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Supreme Court orders state to redraw voting lines

WASHINGTON — The Supreme Court ruled today the state must create a second black majority congressional district.

The decision affirms a lower-court ruling that found a likely violation of the Voting Rights Act in an Alabama congressional map with one majority Black seat out of seven congressional districts; Blacks make up 27% of the state’s voting age population.

Chief Justice John Roberts joined Justices Brett Kavanaugh, Sonia Sotomayor, Elena Kagan and Ketanji Brown Jackson in the majority; Justices Clarence Thomas, Samuel Alito, Neil Gorsuch and Amy Coney Barrett dissented.

“I am disappointed in today’s Supreme Court opinion but it remains the commitment of the Secretary of State’s Office to comply with all applicable election laws,” Alabama Secretary of State Wes Allen said.

In January, a three-judge district court panel — two of whom were appointees of former President Donald Trump — found that Alabama’s map was substantially likely to violate Section 2 of the Voting Rights Act. They found that: (1) the Black voting age population was sufficiently numerous and geographically compact to constitute a majority in a second reasonably sized voting district; (2) Black Alabamians vote in a politically cohesive way; and (3) white voters vote sufficiently as a bloc to defeat Black voters’ preferred candidates.

Alabama appealed to the U.S. Supreme Court.

The Southern Poverty Law Center (SPLC), the League of Women Voters of Alabama (LWVAL)the League of Women Voters of the United States (LWVUS)Schulte Roth & Zabel LLP (SRZ), and Stand-Up Mobile submitted an amicus brief outlining how Black Alabamians in the Black Belt and in Mobile constitute a community of interest and have been systematically deprived of their right to elect candidates of their choice to represent their interests in Congress.

“Today the Supreme Court affirmed the rights of Black voters in Alabama to elect the leaders of their choice,” said Kathy Jones, president of the League of Women Voters of Alabama, in a statement. “This ruling supports the decision of the three-judge panel that these maps diluted voting power based on race. It is a powerful declaration that Black voices in Alabama will no longer be ignored. We are pleased that we are one step closer to finally achieving equal representation in our state.”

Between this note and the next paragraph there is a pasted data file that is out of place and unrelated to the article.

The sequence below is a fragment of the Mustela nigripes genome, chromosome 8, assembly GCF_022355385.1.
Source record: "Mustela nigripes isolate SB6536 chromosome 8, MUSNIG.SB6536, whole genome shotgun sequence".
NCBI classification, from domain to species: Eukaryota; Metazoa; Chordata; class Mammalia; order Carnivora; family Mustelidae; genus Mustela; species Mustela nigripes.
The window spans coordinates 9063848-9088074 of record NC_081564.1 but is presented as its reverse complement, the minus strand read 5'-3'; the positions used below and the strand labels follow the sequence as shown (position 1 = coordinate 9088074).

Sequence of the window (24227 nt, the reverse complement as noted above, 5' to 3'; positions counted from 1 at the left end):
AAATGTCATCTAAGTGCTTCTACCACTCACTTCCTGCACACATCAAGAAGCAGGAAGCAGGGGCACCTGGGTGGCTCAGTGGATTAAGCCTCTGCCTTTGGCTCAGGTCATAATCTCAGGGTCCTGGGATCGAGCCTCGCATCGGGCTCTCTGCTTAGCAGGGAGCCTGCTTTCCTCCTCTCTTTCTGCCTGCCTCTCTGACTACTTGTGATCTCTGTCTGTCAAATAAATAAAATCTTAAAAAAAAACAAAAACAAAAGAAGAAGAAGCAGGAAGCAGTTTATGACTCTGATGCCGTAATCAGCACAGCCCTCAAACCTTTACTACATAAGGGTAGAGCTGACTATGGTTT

The Alabama GOP said it was disappointed in the decision.

“The Alabama Republican Party is disappointed in the ruling by the United States Supreme Court,” party Chair John Wahl said in a statement. “The U.S. Constitution is clear that drawing district lines – as well as redistricting – are the responsibility of state legislatures.

“Regardless of our disagreement with the Court’s decision, we are confident the Alabama Legislature will redraw district lines that ensure the people of Alabama are represented by members who share their beliefs, while following the requirements of applicable law.  The Alabama Republican Party remains committed to competing in every district, and will work hard to win all seven Congressional seats with candidates that reflect their communities and the values of the State of Alabama.”

The SPLC said it will continue to challenge “barriers to voting.”

“The Supreme Court’s decision recognizes that the right of all Americans to equal representation still stands, but the fight does not end here,” said Bradley Heard, voting rights deputy legal director for the SPLC. “We will continue to challenge any barriers to voting wherever we see them, and we will advocate for the full restoration of all protections under the Voting Rights Act.”

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